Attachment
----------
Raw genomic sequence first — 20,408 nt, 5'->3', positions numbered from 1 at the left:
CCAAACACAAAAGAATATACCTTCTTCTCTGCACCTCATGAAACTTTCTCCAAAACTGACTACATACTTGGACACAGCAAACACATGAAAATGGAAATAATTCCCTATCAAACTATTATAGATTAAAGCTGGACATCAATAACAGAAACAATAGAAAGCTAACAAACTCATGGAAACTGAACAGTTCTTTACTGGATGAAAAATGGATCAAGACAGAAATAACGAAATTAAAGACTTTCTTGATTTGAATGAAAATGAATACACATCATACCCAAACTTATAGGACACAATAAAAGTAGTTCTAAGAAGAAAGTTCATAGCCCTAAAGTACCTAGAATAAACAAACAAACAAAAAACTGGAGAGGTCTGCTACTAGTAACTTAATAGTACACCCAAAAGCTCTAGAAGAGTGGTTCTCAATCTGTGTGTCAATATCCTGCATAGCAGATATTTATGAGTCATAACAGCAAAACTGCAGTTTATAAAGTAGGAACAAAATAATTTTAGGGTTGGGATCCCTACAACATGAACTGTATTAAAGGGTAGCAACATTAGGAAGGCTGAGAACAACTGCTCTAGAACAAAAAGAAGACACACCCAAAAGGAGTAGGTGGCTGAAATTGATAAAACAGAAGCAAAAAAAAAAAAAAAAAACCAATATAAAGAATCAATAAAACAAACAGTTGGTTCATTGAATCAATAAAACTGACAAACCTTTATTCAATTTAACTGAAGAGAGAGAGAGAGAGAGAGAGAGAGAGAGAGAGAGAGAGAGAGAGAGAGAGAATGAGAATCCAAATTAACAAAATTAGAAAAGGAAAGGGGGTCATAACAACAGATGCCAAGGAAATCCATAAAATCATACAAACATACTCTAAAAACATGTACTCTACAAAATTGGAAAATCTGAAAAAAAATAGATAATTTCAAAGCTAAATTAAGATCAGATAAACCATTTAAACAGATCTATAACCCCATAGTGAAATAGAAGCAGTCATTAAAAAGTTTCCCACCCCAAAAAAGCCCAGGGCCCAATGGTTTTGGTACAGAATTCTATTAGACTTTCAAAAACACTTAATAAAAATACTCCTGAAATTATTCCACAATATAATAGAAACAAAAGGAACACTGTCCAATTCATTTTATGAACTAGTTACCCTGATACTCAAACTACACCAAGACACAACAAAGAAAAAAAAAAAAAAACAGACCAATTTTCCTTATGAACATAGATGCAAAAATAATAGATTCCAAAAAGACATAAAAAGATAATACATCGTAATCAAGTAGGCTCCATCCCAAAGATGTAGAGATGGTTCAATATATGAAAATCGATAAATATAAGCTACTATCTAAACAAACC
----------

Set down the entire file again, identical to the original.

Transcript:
Raw genomic sequence first — 20,408 nt, 5'->3', positions numbered from 1 at the left:
CCAAACACAAAAGAATATACCTTCTTCTCTGCACCTCATGAAACTTTCTCCAAAACTGACTACATACTTGGACACAGCAAACACATGAAAATGGAAATAATTCCCTATCAAACTATTATAGATTAAAGCTGGACATCAATAACAGAAACAATAGAAAGCTAACAAACTCATGGAAACTGAACAGTTCTTTACTGGATGAAAAATGGATCAAGACAGAAATAACGAAATTAAAGACTTTCTTGATTTGAATGAAAATGAATACACATCATACCCAAACTTATAGGACACAATAAAAGTAGTTCTAAGAAGAAAGTTCATAGCCCTAAAGTACCTAGAATAAACAAACAAACAAAAAACTGGAGAGGTCTGCTACTAGTAACTTAATAGTACACCCAAAAGCTCTAGAAGAGTGGTTCTCAATCTGTGTGTCAATATCCTGCATAGCAGATATTTATGAGTCATAACAGCAAAACTGCAGTTTATAAAGTAGGAACAAAATAATTTTAGGGTTGGGATCCCTACAACATGAACTGTATTAAAGGGTAGCAACATTAGGAAGGCTGAGAACAACTGCTCTAGAACAAAAAGAAGACACACCCAAAAGGAGTAGGTGGCTGAAATTGATAAAACAGAAGCAAAAAAAAAAAAAAAAAACCAATATAAAGAATCAATAAAACAAACAGTTGGTTCATTGAATCAATAAAACTGACAAACCTTTATTCAATTTAACTGAAGAGAGAGAGAGAGAGAGAGAGAGAGAGAGAGAGAGAGAGAGAGAGAGAGAGAATGAGAATCCAAATTAACAAAATTAGAAAAGGAAAGGGGGTCATAACAACAGATGCCAAGGAAATCCATAAAATCATACAAACATACTCTAAAAACATGTACTCTACAAAATTGGAAAATCTGAAAAAAAATAGATAATTTCAAAGCTAAATTAAGATCAGATAAACCATTTAAACAGATCTATAACCCCATAGTGAAATAGAAGCAGTCATTAAAAAGTTTCCCACCCCAAAAAAGCCCAGGGCCCAATGGTTTTGGTACAGAATTCTATTAGACTTTCAAAAACACTTAATAAAAATACTCCTGAAATTATTCCACAATATAATAGAAACAAAAGGAACACTGTCCAATTCATTTTATGAACTAGTTACCCTGATACTCAAACTACACCAAGACACAACAAAGAAAAAAAAAAAAAAACAGACCAATTTTCCTTATGAACATAGATGCAAAAATAATAGATTCCAAAAAGACATAAAAAGATAATACATCGTAATCAAGTAGGCTCCATCCCAAAGATGTAGAGATGGTTCAATATATGAAAATCGATAAATATAAGCTACTATCTAAACAAACC